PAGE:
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Kirby (standing at right) in The Super, 1972
|Born||Bruno Giovanni Quidaciolu, Jr.
April 28, 1949
New York City, New York, U.S.
|Died||August 14, 2006
Los Angeles, California, U.S.
|Other names||Bruce Kirby, Jr.
B. Kirby, Jr.
Bruno Kirby (April 28, 1949 – August 14, 2006) was an American film and television actor. He was known for his roles in the Hollywood films City Slickers, When Harry Met Sally..., Good Morning, Vietnam, The Godfather Part II, and Donnie Brasco.
Kirby was born Bruno Giovanni Quidaciolu, Jr. in New York City, New York. His father is actor Bruce Kirby (born Bruno Giovanni Quidaciolu). His brother, John Kirby, is a notable acting coach. Bruno Kirby attended Power Memorial Academy.
Kirby was a popular character actor through the late 1980s and early 1990s. His film debut was in 1971's The Young Graduates. It was his role in The Godfather Part II, as the young Pete Clemenza, that raised his profile in Hollywood. Richard Castellano had appeared in The Godfather (1972) as hefty Pete Clemenza, a prominent member of the Corleone crime family, and Kirby subsequently played a younger version of Clemenza in The Godfather Part II. Coincidentally, in the summer of 1972 Kirby, in one of his early television appearances, portrayed Anthony Girelli, the son of Castellano's character Joe Girelli, in the television situation comedy The Super.
Other television appearances include Room 222, and the pilot episode of M*A*S*H, playing the character Boone (he has no lines). He also appeared in the 1974 Columbo episode "By Dawn's Early Light" alongside father Bruce Kirby.
Described by film critic Leonard Maltin as "the quintessential New Yorker or cranky straight man", Kirby displayed his talents in a series of comedies, typically playing fast-talking, belligerent, yet strangely likeable characters. His best-known roles include a colleague of Albert Brooks' film editor in Modern Romance, a talkative limo driver in This Is Spinal Tap, the jealous, comedically impaired U.S. Army officer Lt. Hauk in Good Morning, Vietnam and a shifty assistant to Marlon Brando — a parody of his Godfather role — in The Freshman. Kirby balanced comedies with dramatic roles such as that in Donnie Brasco as a double dealing mobster.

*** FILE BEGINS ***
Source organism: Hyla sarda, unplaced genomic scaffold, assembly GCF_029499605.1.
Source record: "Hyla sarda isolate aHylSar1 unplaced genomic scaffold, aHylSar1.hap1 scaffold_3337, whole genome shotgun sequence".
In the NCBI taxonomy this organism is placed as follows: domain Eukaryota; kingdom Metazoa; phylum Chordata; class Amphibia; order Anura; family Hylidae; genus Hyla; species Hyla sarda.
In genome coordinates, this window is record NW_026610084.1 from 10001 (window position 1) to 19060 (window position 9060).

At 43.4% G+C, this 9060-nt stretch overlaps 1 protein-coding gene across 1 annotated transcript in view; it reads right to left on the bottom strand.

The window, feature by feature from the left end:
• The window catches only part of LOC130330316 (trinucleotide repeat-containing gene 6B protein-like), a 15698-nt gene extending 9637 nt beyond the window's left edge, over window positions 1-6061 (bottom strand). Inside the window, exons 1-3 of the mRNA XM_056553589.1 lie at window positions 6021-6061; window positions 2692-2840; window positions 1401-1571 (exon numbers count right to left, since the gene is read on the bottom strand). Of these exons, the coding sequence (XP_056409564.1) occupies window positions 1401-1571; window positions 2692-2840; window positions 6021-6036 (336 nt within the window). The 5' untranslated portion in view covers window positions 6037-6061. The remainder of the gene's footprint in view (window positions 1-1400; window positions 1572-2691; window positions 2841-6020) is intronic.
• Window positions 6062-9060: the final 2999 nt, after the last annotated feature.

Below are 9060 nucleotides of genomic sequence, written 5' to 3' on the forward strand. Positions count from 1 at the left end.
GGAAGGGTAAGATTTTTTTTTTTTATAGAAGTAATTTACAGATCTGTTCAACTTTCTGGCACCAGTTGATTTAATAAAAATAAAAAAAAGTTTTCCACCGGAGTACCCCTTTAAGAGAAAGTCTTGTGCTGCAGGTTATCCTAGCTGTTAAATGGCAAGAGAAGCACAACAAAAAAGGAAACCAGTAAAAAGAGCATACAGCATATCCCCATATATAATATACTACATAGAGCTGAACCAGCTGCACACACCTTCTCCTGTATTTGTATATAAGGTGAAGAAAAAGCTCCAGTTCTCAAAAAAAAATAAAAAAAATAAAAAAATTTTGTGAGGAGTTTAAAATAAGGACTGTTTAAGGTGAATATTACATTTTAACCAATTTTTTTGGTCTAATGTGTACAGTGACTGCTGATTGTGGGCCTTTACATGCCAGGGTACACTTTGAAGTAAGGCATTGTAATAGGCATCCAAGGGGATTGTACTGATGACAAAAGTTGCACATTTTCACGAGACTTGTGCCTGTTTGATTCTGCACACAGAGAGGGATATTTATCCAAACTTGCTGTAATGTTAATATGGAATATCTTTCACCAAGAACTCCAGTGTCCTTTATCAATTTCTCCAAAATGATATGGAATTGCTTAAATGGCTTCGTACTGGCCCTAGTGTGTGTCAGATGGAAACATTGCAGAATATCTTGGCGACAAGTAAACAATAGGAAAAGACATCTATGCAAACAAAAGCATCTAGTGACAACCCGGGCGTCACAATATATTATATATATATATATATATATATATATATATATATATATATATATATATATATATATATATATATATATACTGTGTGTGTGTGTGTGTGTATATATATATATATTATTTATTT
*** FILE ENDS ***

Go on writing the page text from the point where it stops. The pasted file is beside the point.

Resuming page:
Kirby and comedian Billy Crystal made a popular screen team in When Harry Met Sally... (1989) and City Slickers (1991). Both featured Kirby's character as the opinionated best friend to Crystal's character. However, Kirby refused to sign on for the sequel City Slickers II: The Legend of Curly's Gold unless script changes were made, and was subsequently replaced by Jon Lovitz.
In 1991, Kirby made his Broadway debut when he replaced Kevin Spacey in Neil Simon's Lost in Yonkers. In the last decade of his life, Kirby had success in the animated film Stuart Little, and was increasingly working on television. He starred as Barry Scheck in a 2000 CBS drama American Tragedy, played a paroled convict in a season three episode of Homicide: Life on the Street, and also directed an episode of Homicide: Life on the Street.
Personal life and death
Kirby married actress Lynn Sellers on September 29, 2003. Kirby died on August 14, 2006, from complications related to leukemia. According to the Associated Press and other news reports, his widow stated that he had only recently been diagnosed with the disease.
Kirby, like his character in This Is Spinal Tap, was a fan of Frank Sinatra. He enjoyed playing softball in the late 1970s. He was also very allergic to horses, and needed daily allergy shots on the set of City Slickers. In 2006, less than six months before his death, Kirby was invited to be a member of Actors Studio.
Awards and nominations
|Year||Result||Award||Category||Film or series|
|1992||Nominated||American Comedy Awards||Funniest Supporting Actor||City Slickers|
- Revealed in an interview on Bob Costas' Later show